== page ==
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Thread: Warm start black smoke
12-07-2008, 11:07 PM #11
12-08-2008, 03:13 AM #12
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EGR/switch getting stuck on warm starts and functioning when in operating mode? Pindle stuck at start due to extreme carbon build up, but will not produce smoke when running. You have to hold the pedal
down to get it to start when warm? How do your spark plugs look? Just check the easiest one and see how black it is and lets see what you get here...
12-10-2008, 02:28 PM #13
One thing you might want to check is your coolant temperature sensor.
the coolant temp sensor signal acts as a choke on fuel injected engines, when it is cold it puts more gas in the engine (like pulling the choke on your lawnmore when you first start it) and as your coolant temp warms up, it tells the computer to lean out the gas mixture.
If the sensor is bad and is sending a cold coolant temp to computer, the computer would always be putting too much gas in. When you're starting from cold, that wouldn't be a problem, but when your engine is already warm, the air/fuel mixture would be too rich to start well and you'd need to open the throttle (pump the gas) to get more air in to allow it to start..the extra gas would come out as incomplete combustion and carbon deposits (black smoke)
New sensor is only $11.99 and can be checked with a ohmeter
Only thing is usually a bad CTS would cause a CEL code...but maybe it isn't bad enough to throw a code.
Last edited by Big6ft6; 12-12-2008 at 05:02 PM.
12-12-2008, 04:53 PM #14
black smoke is usually the by-product of your engine running rich, I would be checking the intake and TBI99 K1500 Suburban LT "THE BEAST"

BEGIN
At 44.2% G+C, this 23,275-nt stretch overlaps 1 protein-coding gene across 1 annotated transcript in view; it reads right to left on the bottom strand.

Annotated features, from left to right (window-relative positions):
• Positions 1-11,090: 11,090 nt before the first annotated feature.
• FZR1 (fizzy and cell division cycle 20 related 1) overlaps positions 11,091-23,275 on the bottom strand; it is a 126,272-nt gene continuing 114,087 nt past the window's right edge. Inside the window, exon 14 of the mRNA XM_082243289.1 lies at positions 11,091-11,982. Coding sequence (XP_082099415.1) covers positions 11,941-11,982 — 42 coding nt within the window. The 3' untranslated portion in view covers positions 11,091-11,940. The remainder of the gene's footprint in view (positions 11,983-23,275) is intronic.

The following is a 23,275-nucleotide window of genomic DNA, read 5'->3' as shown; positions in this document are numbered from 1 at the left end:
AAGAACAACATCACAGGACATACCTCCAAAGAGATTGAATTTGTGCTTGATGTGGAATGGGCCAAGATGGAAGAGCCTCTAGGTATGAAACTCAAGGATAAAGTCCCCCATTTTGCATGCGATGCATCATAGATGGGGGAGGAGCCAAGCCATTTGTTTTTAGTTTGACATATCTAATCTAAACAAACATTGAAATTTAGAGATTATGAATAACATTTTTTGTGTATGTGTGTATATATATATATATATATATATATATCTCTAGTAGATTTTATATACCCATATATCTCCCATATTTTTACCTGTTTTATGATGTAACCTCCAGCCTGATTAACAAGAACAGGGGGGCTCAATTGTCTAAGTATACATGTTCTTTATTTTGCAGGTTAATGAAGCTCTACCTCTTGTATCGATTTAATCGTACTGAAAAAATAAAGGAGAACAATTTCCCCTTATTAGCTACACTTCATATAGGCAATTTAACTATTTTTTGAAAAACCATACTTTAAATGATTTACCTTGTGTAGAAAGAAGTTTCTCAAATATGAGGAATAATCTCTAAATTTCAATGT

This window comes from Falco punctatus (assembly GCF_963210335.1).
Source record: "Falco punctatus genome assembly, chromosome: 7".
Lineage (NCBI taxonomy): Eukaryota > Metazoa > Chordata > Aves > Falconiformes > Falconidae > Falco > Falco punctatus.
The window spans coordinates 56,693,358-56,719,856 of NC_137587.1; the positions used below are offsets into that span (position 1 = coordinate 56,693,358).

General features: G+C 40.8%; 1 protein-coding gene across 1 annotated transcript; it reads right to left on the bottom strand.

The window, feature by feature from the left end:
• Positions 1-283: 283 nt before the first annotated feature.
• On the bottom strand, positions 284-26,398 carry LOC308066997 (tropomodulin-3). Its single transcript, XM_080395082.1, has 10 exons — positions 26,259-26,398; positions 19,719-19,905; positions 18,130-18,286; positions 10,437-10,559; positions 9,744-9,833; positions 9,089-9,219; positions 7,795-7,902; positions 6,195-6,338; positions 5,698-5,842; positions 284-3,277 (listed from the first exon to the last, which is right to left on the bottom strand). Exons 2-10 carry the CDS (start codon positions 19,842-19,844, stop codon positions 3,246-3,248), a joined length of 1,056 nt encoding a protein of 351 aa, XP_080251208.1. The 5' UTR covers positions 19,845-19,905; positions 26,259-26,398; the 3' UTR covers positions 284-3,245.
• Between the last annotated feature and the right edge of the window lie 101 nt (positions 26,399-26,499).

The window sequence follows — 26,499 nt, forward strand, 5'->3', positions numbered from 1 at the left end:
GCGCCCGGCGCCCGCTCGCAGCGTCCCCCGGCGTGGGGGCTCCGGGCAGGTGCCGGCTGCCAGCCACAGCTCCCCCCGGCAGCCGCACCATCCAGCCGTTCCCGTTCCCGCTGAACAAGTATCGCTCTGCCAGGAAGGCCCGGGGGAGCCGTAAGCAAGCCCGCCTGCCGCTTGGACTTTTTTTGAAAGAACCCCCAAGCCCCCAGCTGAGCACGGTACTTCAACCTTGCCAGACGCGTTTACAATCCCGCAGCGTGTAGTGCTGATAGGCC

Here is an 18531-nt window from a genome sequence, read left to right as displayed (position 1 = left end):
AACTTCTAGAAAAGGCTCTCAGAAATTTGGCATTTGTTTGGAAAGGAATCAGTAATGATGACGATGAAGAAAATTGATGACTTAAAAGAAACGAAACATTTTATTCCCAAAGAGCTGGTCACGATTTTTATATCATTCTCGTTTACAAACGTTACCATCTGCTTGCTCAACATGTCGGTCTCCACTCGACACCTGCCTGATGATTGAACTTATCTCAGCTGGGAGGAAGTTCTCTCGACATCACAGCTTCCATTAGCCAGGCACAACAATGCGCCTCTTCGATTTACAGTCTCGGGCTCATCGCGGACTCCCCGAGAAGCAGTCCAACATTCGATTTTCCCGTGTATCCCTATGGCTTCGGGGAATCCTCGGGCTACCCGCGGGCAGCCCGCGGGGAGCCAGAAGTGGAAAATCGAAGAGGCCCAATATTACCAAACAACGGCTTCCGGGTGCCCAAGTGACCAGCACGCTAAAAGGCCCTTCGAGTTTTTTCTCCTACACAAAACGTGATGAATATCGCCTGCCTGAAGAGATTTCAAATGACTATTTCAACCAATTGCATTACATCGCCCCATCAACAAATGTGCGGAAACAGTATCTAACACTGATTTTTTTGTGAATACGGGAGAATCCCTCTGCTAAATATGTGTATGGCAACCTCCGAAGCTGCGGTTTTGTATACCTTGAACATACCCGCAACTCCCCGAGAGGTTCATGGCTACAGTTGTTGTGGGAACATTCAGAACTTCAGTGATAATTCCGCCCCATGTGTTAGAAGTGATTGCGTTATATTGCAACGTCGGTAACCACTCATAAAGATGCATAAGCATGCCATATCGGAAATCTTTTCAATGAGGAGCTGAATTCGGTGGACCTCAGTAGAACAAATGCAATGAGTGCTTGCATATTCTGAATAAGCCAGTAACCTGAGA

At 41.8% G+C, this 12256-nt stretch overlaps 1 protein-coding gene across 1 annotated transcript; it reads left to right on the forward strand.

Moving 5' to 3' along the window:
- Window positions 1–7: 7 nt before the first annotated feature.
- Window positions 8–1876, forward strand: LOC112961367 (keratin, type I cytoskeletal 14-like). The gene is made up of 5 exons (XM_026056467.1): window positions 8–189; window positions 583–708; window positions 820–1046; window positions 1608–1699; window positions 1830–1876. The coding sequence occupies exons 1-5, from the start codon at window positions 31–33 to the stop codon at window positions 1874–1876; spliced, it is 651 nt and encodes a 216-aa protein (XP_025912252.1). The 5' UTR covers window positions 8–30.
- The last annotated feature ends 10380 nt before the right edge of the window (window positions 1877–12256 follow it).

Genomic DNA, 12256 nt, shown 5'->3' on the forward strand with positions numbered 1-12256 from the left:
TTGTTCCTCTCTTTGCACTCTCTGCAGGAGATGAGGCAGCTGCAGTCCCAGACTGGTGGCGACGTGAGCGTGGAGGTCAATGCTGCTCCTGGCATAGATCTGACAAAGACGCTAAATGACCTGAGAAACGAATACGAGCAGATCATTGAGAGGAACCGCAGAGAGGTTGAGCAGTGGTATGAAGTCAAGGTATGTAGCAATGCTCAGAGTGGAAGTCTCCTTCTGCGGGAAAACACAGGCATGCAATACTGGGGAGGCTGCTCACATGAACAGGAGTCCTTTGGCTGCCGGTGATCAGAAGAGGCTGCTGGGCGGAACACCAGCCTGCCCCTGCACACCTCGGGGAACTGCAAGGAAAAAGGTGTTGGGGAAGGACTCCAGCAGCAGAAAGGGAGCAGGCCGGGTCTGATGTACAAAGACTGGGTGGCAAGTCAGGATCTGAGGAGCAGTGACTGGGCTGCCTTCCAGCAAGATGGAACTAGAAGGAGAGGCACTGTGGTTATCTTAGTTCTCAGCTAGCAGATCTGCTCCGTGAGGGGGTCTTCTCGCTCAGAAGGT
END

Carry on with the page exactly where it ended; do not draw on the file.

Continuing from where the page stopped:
Hypertech III, K&N, true dual
12-12-2008, 05:14 PM #15
My first thought is fuel pressure regulator. What happens is the diaphragm between the pressurized fuel and the vacuum line ruptures, allowing excess fuel into the intake. If the leak is slow enough, you don't see a problem while it's running, but, once you shut off the engine, the fuel system "depressurizes" through the FPR into the intake. Once you get enough in the intake, it will act "flooded" when you try to start it. If you wait long enough, the excess fuel in the intake will dissipate and you don't have a problem.
Easy enough to check: simply pull the vacuum line off of the FPR (As I understand it, your 7.4 FPR is easy enough to get to) after the engine's been running and see if there's any gasoline in the vacuum line. If yes, then replace FPR.
If no, I'd probably put a fuel pressure gauge on it and see if the fuel system holds pressure.'98 K1500 Suburban LS 5.7 L 4L60E NV246 ARB
'92 Ford Explorer XLT 4x4 4.0 L A4LD BW13-54 Trac-loc rear
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